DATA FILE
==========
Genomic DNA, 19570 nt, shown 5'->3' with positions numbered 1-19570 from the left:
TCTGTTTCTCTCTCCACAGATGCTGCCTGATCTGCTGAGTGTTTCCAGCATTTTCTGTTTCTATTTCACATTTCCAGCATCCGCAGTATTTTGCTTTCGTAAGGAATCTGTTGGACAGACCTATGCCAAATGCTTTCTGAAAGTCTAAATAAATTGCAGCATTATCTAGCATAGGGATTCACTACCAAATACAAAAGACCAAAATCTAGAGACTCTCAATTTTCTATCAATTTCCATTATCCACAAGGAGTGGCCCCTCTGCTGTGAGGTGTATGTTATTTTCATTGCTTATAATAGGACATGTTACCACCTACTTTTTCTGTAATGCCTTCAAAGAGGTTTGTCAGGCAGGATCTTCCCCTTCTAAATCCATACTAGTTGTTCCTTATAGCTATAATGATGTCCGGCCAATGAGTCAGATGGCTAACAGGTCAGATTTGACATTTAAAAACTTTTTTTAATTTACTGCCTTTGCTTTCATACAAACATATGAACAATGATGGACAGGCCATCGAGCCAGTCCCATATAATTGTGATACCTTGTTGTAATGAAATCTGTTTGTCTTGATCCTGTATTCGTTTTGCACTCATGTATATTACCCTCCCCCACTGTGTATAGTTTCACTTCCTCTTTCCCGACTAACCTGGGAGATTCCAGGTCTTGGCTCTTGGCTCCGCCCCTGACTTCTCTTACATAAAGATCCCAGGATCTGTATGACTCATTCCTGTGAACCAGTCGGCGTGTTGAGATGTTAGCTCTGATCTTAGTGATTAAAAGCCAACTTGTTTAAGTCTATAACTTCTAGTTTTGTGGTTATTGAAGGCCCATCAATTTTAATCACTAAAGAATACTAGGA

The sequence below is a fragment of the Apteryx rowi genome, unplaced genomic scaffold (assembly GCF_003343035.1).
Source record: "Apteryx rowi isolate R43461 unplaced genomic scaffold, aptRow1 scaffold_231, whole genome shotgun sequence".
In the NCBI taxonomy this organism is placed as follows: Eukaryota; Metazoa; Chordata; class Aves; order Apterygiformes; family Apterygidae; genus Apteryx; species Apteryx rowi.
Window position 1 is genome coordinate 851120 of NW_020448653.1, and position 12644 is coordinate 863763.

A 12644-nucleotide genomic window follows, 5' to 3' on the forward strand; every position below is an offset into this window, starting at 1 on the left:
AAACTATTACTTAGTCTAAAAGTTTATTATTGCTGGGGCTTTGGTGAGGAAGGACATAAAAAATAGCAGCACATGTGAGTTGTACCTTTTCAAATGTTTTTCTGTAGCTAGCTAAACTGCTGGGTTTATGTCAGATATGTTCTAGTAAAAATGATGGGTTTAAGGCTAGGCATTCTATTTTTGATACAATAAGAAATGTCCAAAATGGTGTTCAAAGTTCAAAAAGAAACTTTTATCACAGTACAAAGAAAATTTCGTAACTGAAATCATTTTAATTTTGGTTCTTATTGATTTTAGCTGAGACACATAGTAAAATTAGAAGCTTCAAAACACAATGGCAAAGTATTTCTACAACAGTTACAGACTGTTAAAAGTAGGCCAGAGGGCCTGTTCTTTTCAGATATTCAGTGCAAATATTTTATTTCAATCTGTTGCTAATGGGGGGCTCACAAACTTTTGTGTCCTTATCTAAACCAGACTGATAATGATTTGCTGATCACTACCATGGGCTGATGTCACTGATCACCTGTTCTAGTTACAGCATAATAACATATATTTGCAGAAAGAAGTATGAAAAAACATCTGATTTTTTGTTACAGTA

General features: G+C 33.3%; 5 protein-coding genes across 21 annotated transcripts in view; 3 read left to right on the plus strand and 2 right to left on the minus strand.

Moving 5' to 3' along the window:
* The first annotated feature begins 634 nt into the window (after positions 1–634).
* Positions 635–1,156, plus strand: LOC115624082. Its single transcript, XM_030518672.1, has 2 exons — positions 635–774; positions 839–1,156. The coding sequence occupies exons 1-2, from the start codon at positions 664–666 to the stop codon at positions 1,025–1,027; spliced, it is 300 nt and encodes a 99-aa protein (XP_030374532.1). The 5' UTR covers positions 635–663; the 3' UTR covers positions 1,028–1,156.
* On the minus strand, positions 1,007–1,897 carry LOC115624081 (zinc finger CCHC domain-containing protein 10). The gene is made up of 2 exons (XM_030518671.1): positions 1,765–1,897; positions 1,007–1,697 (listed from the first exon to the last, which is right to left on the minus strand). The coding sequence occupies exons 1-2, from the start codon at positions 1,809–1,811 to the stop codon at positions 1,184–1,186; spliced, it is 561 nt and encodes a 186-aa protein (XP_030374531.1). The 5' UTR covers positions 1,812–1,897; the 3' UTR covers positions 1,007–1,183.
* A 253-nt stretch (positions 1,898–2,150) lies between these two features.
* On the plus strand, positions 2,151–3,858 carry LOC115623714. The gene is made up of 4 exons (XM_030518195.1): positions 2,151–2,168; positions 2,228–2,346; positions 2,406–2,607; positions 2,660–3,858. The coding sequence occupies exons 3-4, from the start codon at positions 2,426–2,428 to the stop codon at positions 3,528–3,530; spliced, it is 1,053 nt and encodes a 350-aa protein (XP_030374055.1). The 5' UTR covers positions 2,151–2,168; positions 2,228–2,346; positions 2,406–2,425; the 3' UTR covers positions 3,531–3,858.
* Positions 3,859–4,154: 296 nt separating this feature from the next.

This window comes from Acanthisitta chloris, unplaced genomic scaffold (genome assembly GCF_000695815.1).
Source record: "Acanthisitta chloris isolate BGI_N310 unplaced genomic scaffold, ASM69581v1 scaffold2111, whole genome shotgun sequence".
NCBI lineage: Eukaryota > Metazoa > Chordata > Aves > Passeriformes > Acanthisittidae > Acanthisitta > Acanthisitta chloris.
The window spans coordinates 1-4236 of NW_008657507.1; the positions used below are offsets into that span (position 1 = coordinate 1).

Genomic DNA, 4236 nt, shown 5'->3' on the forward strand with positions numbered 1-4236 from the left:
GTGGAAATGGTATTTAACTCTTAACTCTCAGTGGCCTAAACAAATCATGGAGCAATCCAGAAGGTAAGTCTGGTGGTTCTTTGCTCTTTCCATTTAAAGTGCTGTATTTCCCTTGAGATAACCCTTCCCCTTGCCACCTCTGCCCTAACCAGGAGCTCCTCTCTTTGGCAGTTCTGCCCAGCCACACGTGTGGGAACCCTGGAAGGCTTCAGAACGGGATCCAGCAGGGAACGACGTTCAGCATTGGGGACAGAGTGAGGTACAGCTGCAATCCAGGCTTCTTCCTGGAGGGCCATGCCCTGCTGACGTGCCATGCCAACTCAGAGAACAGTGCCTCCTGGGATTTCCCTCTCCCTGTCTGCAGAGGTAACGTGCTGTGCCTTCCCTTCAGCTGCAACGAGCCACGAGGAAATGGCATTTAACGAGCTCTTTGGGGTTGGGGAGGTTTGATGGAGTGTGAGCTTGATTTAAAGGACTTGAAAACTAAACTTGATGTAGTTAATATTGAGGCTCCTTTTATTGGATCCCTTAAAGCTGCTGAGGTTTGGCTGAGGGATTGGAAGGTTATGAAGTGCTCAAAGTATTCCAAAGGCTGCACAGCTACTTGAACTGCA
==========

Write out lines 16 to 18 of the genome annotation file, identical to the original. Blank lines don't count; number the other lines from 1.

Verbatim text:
* Positions 3,859–4,154: 296 nt separating this feature from the next.

This window comes from Acanthisitta chloris, unplaced genomic scaffold (genome assembly GCF_000695815.1).
Source record: "Acanthisitta chloris isolate BGI_N310 unplaced genomic scaffold, ASM69581v1 scaffold2111, whole genome shotgun sequence".